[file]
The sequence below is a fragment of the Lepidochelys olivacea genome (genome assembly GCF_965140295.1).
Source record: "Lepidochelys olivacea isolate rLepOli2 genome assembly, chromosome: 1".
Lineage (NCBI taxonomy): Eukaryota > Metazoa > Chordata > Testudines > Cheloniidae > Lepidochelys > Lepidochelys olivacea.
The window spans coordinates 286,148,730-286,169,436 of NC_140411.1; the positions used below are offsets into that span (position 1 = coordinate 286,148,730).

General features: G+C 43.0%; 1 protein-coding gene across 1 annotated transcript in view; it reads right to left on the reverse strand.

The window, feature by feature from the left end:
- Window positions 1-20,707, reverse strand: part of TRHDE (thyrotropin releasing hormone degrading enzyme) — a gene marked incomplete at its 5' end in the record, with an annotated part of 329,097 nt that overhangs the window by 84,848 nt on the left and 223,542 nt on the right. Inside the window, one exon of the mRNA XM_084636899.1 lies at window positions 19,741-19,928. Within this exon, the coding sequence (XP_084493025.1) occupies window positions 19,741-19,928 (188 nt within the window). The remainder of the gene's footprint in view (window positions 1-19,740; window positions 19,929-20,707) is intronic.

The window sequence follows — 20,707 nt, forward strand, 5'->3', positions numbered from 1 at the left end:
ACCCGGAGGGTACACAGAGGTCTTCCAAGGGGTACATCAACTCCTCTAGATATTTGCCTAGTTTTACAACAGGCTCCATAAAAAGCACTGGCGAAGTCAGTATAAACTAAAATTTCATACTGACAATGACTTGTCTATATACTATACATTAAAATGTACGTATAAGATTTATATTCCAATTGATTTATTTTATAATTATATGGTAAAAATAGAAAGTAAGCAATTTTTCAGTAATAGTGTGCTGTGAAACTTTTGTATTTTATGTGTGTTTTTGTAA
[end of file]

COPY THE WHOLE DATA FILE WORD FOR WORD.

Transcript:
The sequence below is a fragment of the Lepidochelys olivacea genome (genome assembly GCF_965140295.1).
Source record: "Lepidochelys olivacea isolate rLepOli2 genome assembly, chromosome: 1".
Lineage (NCBI taxonomy): Eukaryota > Metazoa > Chordata > Testudines > Cheloniidae > Lepidochelys > Lepidochelys olivacea.
The window spans coordinates 286,148,730-286,169,436 of NC_140411.1; the positions used below are offsets into that span (position 1 = coordinate 286,148,730).

General features: G+C 43.0%; 1 protein-coding gene across 1 annotated transcript in view; it reads right to left on the reverse strand.

The window, feature by feature from the left end:
- Window positions 1-20,707, reverse strand: part of TRHDE (thyrotropin releasing hormone degrading enzyme) — a gene marked incomplete at its 5' end in the record, with an annotated part of 329,097 nt that overhangs the window by 84,848 nt on the left and 223,542 nt on the right. Inside the window, one exon of the mRNA XM_084636899.1 lies at window positions 19,741-19,928. Within this exon, the coding sequence (XP_084493025.1) occupies window positions 19,741-19,928 (188 nt within the window). The remainder of the gene's footprint in view (window positions 1-19,740; window positions 19,929-20,707) is intronic.

The window sequence follows — 20,707 nt, forward strand, 5'->3', positions numbered from 1 at the left end:
ACCCGGAGGGTACACAGAGGTCTTCCAAGGGGTACATCAACTCCTCTAGATATTTGCCTAGTTTTACAACAGGCTCCATAAAAAGCACTGGCGAAGTCAGTATAAACTAAAATTTCATACTGACAATGACTTGTCTATATACTATACATTAAAATGTACGTATAAGATTTATATTCCAATTGATTTATTTTATAATTATATGGTAAAAATAGAAAGTAAGCAATTTTTCAGTAATAGTGTGCTGTGAAACTTTTGTATTTTATGTGTGTTTTTGTAA